with the U.S. However, when the agreement became public, a huge outcry erupted from the
Indonesian nationalists. Subardjo was removed from his office as was the pro U.S.
Indonesian cabinet. At the insistence of the new Indonesian negotiators, negotiations were
now conducted in Washington. The more militant Indonesian negotiators gave up some very
lucrative military grants to satisfy the nationalistic concerns of its people, but they did so

through their own choice. In other matters, the Indonesian gained many of their other
objectives, but the overall aid they could have procured was considerably diminished. U.S.
objectives were watered down in the ensuing agreement because in the end, Indonesia held a
stronger hand due to their indifference to the influence of foreign aid as an inducement to
comply with the U.S. position.


Third Party Intervener

This case study shows how a third party intervener can assist two dead locked parties in a
negotiation and find a resolution. There are occasions when the negotiating parties cannot
see the forest for the trees. They are unable to see past their own goals and interests which
prevent them from arriving at a successful agreement in their negotiations. These are the
instances when a third party intervener can help both parties find a solution to the dilemma
that is plaguing their talks that have likely stalled in a stalemate with no possible resolution in
sight. The Egyptian and Israeli conflict of the mid 1970s posed that kind of dilemma. There
were also peripheral parties that also posed problems for the negotiators. Syria had grave
concerns about the Palestinian issue while Israel had no particular desire to sit down and
negotiate with the Palestinian Liberation Organization. Egypt had concerns about the growing
influence of the Soviet Union in the Middle East Region. This tangle of opposing interests
posed quite challenge to the negotiators to overcome. However, extending the olive peace
branch in hand, Anwar Sadat made his memorable and historic trip to Jerusalem to hold talks
with the Israeli Prime Minister, Menachem Begin. President Sadat said he represented all of
the Arab concerns in this matter and stated that he wanted all the Israeli occupied areas to be
returned before normal peaceful relations could be established with Israel. Begin believed
that a separate peace with Egypt would offer Israel some stability and a possible military
advantage. However the issues were extensive and extremely complicated. It began to appear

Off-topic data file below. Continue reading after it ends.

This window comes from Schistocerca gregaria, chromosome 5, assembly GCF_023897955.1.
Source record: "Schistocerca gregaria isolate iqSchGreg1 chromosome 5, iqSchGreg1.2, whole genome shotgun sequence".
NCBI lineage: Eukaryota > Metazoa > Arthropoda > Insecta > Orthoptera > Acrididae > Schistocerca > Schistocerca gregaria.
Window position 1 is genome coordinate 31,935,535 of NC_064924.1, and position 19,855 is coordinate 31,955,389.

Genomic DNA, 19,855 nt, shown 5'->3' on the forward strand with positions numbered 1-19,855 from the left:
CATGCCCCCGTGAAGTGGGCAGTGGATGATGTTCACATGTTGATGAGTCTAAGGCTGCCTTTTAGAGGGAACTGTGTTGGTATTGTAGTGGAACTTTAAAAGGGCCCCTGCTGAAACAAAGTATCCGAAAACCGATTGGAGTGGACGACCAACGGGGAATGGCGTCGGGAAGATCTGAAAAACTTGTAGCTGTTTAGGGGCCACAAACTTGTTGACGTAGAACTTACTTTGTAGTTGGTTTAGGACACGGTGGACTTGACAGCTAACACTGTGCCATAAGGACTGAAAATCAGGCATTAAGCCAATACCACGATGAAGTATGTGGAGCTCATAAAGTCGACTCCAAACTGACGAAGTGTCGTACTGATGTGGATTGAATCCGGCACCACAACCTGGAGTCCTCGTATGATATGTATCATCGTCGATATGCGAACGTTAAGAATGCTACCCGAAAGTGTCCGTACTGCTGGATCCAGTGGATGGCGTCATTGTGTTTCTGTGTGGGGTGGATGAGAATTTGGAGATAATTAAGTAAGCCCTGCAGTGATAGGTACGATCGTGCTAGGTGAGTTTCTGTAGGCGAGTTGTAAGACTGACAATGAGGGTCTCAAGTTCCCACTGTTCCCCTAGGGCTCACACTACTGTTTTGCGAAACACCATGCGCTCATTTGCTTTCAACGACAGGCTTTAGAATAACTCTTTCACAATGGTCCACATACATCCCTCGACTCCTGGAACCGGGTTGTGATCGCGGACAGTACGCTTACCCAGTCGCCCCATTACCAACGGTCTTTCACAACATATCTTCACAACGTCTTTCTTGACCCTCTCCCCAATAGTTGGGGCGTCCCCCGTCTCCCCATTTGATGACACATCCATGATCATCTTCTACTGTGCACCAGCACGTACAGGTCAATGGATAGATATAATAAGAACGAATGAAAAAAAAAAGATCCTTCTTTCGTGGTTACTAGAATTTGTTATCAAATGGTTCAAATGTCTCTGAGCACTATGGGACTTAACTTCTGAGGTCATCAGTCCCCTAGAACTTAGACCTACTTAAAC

there was no resolution possible in bringing some stability to the region. However, despite the
ongoing talks, the United States and in particular, President Carter and his Secretary of State,
Cyrus Vance, saw a possible opportunity to offer their services to act as third-party intervener
and mediate a resolution. In the interim, most of Sadats Arab allies had abandoned the peace
talks leaving Israel and Egypt to pursue their own talks. However, animosity began to build
between Sadat and Begin and the whole situation began to look hopeless. President Carter
and Cyrus Vance took the initiative and invited both Sadat and Begin to come to Washington
separately where they met with both parties to discuss their respective issues, concerns and
objectives in the Middle East. As negotiations went back and forth, it became apparent they
could not resolve this on an issue by issue basis. The U.S. negotiators, acting as third party
interveners, began the process of presenting a resolution package that is often
Described as single negotiating text, a device often used in multiparty negotiations. Each
text is revised and gradually makes both parties more comfortable with each improvement
made, thus allowing the contending parties to slowly find a middle ground upon which they
both can agree. Finding neutral ground was crucial to this process, so the meetings between
Begin and Sadat took place at Camp David in the United States. Eventually, both parties
found an effective means to resolve their seemingly insolvable dispute when both Sadat and
Begin signed the Camp David Accord. This historic agreement resulted in that poignant
moment when both leaders and President Carter shook hands for the entire world to see.


Win-Win Negotiation Badly Executed

This case study discusses some of the critical errors that can be made in a Management and
Union Labour negotiation, where Management were trying to achieve a win-win negotiation.